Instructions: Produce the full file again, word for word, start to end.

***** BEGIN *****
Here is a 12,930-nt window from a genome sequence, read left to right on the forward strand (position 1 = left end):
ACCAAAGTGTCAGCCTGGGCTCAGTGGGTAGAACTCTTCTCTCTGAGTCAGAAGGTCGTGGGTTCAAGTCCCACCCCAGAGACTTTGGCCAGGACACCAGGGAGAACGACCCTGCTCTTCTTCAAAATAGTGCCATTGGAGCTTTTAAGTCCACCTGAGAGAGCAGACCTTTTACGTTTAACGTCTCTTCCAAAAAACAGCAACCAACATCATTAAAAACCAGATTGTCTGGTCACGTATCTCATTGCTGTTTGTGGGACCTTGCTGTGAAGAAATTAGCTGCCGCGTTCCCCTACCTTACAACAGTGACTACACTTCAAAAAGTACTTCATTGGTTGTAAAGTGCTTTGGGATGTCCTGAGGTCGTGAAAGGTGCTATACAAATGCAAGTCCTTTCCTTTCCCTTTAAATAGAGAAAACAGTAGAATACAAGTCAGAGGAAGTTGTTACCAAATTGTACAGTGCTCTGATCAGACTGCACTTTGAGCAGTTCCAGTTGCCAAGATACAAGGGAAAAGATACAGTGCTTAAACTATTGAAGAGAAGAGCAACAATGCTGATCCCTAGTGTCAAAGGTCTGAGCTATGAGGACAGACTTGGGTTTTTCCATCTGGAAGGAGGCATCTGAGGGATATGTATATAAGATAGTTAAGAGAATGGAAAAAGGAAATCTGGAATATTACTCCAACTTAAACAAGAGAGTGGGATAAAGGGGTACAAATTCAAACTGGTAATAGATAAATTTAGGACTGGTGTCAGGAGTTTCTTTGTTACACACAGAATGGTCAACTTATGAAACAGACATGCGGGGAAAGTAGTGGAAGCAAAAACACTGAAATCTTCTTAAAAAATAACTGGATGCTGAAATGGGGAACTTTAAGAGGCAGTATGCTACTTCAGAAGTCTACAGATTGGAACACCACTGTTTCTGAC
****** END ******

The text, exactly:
Here is a 12,930-nt window from a genome sequence, read left to right on the forward strand (position 1 = left end):
ACCAAAGTGTCAGCCTGGGCTCAGTGGGTAGAACTCTTCTCTCTGAGTCAGAAGGTCGTGGGTTCAAGTCCCACCCCAGAGACTTTGGCCAGGACACCAGGGAGAACGACCCTGCTCTTCTTCAAAATAGTGCCATTGGAGCTTTTAAGTCCACCTGAGAGAGCAGACCTTTTACGTTTAACGTCTCTTCCAAAAAACAGCAACCAACATCATTAAAAACCAGATTGTCTGGTCACGTATCTCATTGCTGTTTGTGGGACCTTGCTGTGAAGAAATTAGCTGCCGCGTTCCCCTACCTTACAACAGTGACTACACTTCAAAAAGTACTTCATTGGTTGTAAAGTGCTTTGGGATGTCCTGAGGTCGTGAAAGGTGCTATACAAATGCAAGTCCTTTCCTTTCCCTTTAAATAGAGAAAACAGTAGAATACAAGTCAGAGGAAGTTGTTACCAAATTGTACAGTGCTCTGATCAGACTGCACTTTGAGCAGTTCCAGTTGCCAAGATACAAGGGAAAAGATACAGTGCTTAAACTATTGAAGAGAAGAGCAACAATGCTGATCCCTAGTGTCAAAGGTCTGAGCTATGAGGACAGACTTGGGTTTTTCCATCTGGAAGGAGGCATCTGAGGGATATGTATATAAGATAGTTAAGAGAATGGAAAAAGGAAATCTGGAATATTACTCCAACTTAAACAAGAGAGTGGGATAAAGGGGTACAAATTCAAACTGGTAATAGATAAATTTAGGACTGGTGTCAGGAGTTTCTTTGTTACACACAGAATGGTCAACTTATGAAACAGACATGCGGGGAAAGTAGTGGAAGCAAAAACACTGAAATCTTCTTAAAAAATAACTGGATGCTGAAATGGGGAACTTTAAGAGGCAGTATGCTACTTCAGAAGTCTACAGATTGGAACACCACTGTTTCTGAC